Because for Maggie, her brother is her whole world.
That's her whole world, yeah.
And they're two of the same mind. Usually there's someone that maybe is the voice of reason, but I like them because they're just partners. They're equals.
You're in so many other things right now. You've had four movies come out this year, and then you were also part of the Brittany Murphy documentary. I wanted to ask you about that and about participating in it, because she is having this rediscovery now so many years after her death. The things that you say about her in this film are just so lovely. What made you want to become part of this?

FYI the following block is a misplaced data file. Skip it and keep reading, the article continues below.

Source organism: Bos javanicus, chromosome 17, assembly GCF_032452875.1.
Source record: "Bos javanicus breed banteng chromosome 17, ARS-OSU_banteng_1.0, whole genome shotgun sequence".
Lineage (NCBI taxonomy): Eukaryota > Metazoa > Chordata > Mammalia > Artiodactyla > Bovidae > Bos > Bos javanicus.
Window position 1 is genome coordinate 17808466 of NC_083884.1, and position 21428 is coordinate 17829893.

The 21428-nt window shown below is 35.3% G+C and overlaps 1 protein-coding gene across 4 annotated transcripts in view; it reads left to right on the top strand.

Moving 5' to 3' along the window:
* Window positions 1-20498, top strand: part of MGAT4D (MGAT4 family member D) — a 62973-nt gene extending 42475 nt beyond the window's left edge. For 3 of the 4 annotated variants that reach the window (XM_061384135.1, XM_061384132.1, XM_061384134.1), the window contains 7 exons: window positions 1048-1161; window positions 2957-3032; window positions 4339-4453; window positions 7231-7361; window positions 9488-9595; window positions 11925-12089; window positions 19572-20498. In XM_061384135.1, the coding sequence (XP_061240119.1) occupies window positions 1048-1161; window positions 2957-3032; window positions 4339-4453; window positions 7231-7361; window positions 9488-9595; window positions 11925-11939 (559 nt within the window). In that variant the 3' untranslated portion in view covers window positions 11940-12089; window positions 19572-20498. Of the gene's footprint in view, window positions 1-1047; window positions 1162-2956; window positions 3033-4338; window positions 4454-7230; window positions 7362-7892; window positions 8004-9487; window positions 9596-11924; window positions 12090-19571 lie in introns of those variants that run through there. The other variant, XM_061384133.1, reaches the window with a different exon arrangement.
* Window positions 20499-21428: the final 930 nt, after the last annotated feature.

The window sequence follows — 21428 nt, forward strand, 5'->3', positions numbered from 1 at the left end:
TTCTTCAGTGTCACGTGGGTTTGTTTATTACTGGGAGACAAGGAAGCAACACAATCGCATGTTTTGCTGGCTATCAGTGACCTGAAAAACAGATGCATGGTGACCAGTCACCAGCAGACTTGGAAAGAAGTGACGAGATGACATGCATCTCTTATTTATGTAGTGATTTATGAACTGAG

That was tough, because so many of her very good friends, day in and day out friends, didn't want to be in it. I could understand; it's so painful. Honestly, there's not one ill word you can speak about the girl. What you saw in that documentary, you got a sense of her light, the beacon that she is. I just felt she touched me in such a way that I've never experienced. That's, just a complete stranger coming to my trailer and an actress I looked up to, writing me a three-page letter about how grateful she was that I was there. [Manning and Murphy costarred in "8 Mile."] There wasn't even a word repeated. It was like she's known me for years, and that's how she embraced everything. She deserves any type of praise, because I just feel what happened with her is just so unfortunate, and doesn't make sense really.